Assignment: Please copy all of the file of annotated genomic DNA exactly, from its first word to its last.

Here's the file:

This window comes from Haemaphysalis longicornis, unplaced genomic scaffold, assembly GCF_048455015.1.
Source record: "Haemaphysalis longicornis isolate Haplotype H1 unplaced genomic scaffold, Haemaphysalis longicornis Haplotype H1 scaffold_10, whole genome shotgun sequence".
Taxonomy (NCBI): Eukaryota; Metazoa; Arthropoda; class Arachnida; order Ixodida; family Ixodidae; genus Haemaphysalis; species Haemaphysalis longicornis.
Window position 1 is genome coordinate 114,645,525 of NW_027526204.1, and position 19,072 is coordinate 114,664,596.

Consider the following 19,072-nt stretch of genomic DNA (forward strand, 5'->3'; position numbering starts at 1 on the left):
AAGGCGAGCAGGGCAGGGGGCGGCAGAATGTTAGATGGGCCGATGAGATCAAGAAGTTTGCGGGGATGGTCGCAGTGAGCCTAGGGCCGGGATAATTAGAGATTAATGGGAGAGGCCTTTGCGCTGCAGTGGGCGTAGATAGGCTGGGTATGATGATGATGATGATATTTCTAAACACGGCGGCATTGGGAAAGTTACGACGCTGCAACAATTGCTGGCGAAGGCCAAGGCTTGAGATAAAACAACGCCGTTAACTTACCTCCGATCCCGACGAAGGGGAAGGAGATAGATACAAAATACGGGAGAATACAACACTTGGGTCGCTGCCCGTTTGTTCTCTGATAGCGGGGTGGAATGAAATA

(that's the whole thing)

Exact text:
This window comes from Haemaphysalis longicornis, unplaced genomic scaffold, assembly GCF_048455015.1.
Source record: "Haemaphysalis longicornis isolate Haplotype H1 unplaced genomic scaffold, Haemaphysalis longicornis Haplotype H1 scaffold_10, whole genome shotgun sequence".
Taxonomy (NCBI): Eukaryota; Metazoa; Arthropoda; class Arachnida; order Ixodida; family Ixodidae; genus Haemaphysalis; species Haemaphysalis longicornis.
Window position 1 is genome coordinate 114,645,525 of NW_027526204.1, and position 19,072 is coordinate 114,664,596.

Consider the following 19,072-nt stretch of genomic DNA (forward strand, 5'->3'; position numbering starts at 1 on the left):
AAGGCGAGCAGGGCAGGGGGCGGCAGAATGTTAGATGGGCCGATGAGATCAAGAAGTTTGCGGGGATGGTCGCAGTGAGCCTAGGGCCGGGATAATTAGAGATTAATGGGAGAGGCCTTTGCGCTGCAGTGGGCGTAGATAGGCTGGGTATGATGATGATGATGATATTTCTAAACACGGCGGCATTGGGAAAGTTACGACGCTGCAACAATTGCTGGCGAAGGCCAAGGCTTGAGATAAAACAACGCCGTTAACTTACCTCCGATCCCGACGAAGGGGAAGGAGATAGATACAAAATACGGGAGAATACAACACTTGGGTCGCTGCCCGTTTGTTCTCTGATAGCGGGGTGGAATGAAATA